by Bob Overing
There is no widely accepted extrinsic model for debate. Debate is not a simulated legislature or a philosophy colloquium. It’s not a social justice activist meeting or a journal’s editorial board. It’s not a chess game, and it’s not a rules committee. It’s just debate.
And one of the best things about debate just being debate is that we get to decide what it means. The Emporia State University team that won the NDT two-and-a-half years ago argued that debate can and should be a “home” for everyone. In his written ballot for that debate, critic Jordan Foley latched onto “home” as “the multiplicity of ways individuals relate to debate.” Every debate can be different, and you can make debate a home for you whether you’re a judge, coach or competitor. There’s something very appealing about the empty home: Debate is exactly what we make of it.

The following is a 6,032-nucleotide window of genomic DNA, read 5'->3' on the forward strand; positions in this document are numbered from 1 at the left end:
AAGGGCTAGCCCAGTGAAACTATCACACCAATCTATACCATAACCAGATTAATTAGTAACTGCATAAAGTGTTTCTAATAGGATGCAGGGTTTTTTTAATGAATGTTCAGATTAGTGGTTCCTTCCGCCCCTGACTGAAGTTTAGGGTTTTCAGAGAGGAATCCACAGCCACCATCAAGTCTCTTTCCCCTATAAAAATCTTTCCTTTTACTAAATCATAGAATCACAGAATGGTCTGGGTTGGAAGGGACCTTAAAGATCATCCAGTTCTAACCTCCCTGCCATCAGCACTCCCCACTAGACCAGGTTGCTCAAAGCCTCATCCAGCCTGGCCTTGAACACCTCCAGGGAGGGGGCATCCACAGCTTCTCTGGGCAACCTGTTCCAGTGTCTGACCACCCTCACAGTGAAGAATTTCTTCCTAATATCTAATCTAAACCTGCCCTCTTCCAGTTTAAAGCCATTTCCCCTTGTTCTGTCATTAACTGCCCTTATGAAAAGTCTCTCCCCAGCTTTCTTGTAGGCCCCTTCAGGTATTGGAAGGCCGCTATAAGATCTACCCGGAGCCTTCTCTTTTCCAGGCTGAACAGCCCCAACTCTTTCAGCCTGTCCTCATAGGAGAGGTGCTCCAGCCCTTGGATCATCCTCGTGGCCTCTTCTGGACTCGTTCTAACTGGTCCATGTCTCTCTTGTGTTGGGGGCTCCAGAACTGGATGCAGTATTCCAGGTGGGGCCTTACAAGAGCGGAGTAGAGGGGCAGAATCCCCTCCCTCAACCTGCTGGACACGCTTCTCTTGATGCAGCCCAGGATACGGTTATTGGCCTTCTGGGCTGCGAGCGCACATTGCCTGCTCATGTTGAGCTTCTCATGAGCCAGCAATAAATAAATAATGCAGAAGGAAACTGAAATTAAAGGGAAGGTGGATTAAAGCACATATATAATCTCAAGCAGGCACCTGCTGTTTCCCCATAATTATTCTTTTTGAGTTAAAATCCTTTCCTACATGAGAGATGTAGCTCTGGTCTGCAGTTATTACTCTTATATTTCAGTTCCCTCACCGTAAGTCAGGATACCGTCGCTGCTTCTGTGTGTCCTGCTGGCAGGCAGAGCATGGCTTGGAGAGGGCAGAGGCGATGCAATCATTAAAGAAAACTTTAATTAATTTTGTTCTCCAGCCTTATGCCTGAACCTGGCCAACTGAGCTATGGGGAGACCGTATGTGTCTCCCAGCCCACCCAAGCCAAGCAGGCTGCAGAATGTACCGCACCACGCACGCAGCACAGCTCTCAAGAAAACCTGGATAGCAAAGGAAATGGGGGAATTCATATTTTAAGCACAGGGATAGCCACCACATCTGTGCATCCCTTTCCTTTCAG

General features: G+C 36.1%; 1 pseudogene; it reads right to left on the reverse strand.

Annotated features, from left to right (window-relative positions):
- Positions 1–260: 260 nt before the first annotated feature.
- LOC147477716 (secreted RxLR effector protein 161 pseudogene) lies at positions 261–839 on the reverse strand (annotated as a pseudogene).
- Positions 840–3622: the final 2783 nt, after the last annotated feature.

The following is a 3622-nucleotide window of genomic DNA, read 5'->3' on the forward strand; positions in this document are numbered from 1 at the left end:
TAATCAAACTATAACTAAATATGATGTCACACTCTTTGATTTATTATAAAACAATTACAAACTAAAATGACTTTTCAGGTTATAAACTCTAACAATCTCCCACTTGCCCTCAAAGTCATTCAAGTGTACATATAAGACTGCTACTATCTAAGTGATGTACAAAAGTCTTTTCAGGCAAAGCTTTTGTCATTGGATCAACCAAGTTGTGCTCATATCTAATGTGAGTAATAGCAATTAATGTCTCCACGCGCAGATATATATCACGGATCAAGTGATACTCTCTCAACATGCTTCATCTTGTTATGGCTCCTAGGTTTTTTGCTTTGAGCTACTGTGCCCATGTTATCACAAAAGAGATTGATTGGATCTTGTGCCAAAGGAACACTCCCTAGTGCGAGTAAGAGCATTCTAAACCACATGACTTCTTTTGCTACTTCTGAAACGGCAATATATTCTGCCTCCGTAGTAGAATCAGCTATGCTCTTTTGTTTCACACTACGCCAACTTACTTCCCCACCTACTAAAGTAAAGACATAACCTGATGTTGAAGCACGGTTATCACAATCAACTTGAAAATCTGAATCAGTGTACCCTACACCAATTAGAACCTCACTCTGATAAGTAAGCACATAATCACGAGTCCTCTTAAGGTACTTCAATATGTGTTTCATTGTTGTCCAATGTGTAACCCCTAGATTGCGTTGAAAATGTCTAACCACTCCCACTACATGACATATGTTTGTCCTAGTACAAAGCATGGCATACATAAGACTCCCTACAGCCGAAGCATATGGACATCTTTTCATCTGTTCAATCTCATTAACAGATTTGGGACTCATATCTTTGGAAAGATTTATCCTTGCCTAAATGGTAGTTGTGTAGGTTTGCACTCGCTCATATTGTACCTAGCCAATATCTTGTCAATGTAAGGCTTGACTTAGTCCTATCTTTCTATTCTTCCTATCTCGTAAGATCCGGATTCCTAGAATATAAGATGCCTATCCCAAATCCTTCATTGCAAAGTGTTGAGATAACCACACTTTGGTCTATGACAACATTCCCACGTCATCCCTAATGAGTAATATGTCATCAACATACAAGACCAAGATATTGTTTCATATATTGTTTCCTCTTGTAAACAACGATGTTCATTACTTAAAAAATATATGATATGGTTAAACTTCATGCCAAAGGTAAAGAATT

When we take a step back and get into this mindset, the battle lines dissolve. You might prefer a particular style of debate, be it continental philosophy or comparing statistical methodologies, but to argue that the other side has no claim to what debate means is arrogant and selfish. Presumption lies with the permutation here, not mutual exclusivity.
So I’m calling out argumentative exclusion on every level — I’m calling out judges who won’t vote on X argument they just don’t like, debate theorists who say only Y paradigm has it right, and debaters who will avoid arguing Z at all costs. What reasons do you have that should override a presumption for inclusion and openness? Are they good reasons? Are they so good that you should define away the parts of debate you don’t like? Your ideology restricts the way you can see debate.
We all have our idiosyncratic preferences. Some might be better than others, and we can argue about them! I’m all about that. But I’m not about defining debate to the exclusion of the opposition. Because debate has no definition. It’s just debate.